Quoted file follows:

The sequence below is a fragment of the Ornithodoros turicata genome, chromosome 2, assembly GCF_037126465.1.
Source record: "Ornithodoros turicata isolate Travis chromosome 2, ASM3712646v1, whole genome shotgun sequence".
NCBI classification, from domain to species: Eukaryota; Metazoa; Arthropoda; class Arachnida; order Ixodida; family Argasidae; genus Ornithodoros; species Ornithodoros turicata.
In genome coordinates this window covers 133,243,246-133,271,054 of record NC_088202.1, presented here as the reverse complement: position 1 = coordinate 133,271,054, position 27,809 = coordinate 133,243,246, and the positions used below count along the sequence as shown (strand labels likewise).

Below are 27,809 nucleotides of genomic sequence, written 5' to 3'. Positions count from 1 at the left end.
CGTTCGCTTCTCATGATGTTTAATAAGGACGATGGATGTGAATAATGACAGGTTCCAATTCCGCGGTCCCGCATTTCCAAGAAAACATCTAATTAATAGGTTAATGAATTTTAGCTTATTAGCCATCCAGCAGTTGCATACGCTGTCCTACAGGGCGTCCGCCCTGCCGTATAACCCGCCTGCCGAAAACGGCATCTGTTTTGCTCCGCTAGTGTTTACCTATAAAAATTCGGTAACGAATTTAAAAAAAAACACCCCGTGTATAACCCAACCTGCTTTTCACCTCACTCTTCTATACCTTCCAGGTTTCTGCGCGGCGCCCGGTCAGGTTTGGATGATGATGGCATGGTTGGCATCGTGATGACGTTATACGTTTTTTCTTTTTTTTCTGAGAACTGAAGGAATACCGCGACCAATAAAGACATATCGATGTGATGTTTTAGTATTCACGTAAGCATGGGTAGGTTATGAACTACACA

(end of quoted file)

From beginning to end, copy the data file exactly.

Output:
The sequence below is a fragment of the Ornithodoros turicata genome, chromosome 2, assembly GCF_037126465.1.
Source record: "Ornithodoros turicata isolate Travis chromosome 2, ASM3712646v1, whole genome shotgun sequence".
NCBI classification, from domain to species: Eukaryota; Metazoa; Arthropoda; class Arachnida; order Ixodida; family Argasidae; genus Ornithodoros; species Ornithodoros turicata.
In genome coordinates this window covers 133,243,246-133,271,054 of record NC_088202.1, presented here as the reverse complement: position 1 = coordinate 133,271,054, position 27,809 = coordinate 133,243,246, and the positions used below count along the sequence as shown (strand labels likewise).

Below are 27,809 nucleotides of genomic sequence, written 5' to 3'. Positions count from 1 at the left end.
CGTTCGCTTCTCATGATGTTTAATAAGGACGATGGATGTGAATAATGACAGGTTCCAATTCCGCGGTCCCGCATTTCCAAGAAAACATCTAATTAATAGGTTAATGAATTTTAGCTTATTAGCCATCCAGCAGTTGCATACGCTGTCCTACAGGGCGTCCGCCCTGCCGTATAACCCGCCTGCCGAAAACGGCATCTGTTTTGCTCCGCTAGTGTTTACCTATAAAAATTCGGTAACGAATTTAAAAAAAAACACCCCGTGTATAACCCAACCTGCTTTTCACCTCACTCTTCTATACCTTCCAGGTTTCTGCGCGGCGCCCGGTCAGGTTTGGATGATGATGGCATGGTTGGCATCGTGATGACGTTATACGTTTTTTCTTTTTTTTCTGAGAACTGAAGGAATACCGCGACCAATAAAGACATATCGATGTGATGTTTTAGTATTCACGTAAGCATGGGTAGGTTATGAACTACACA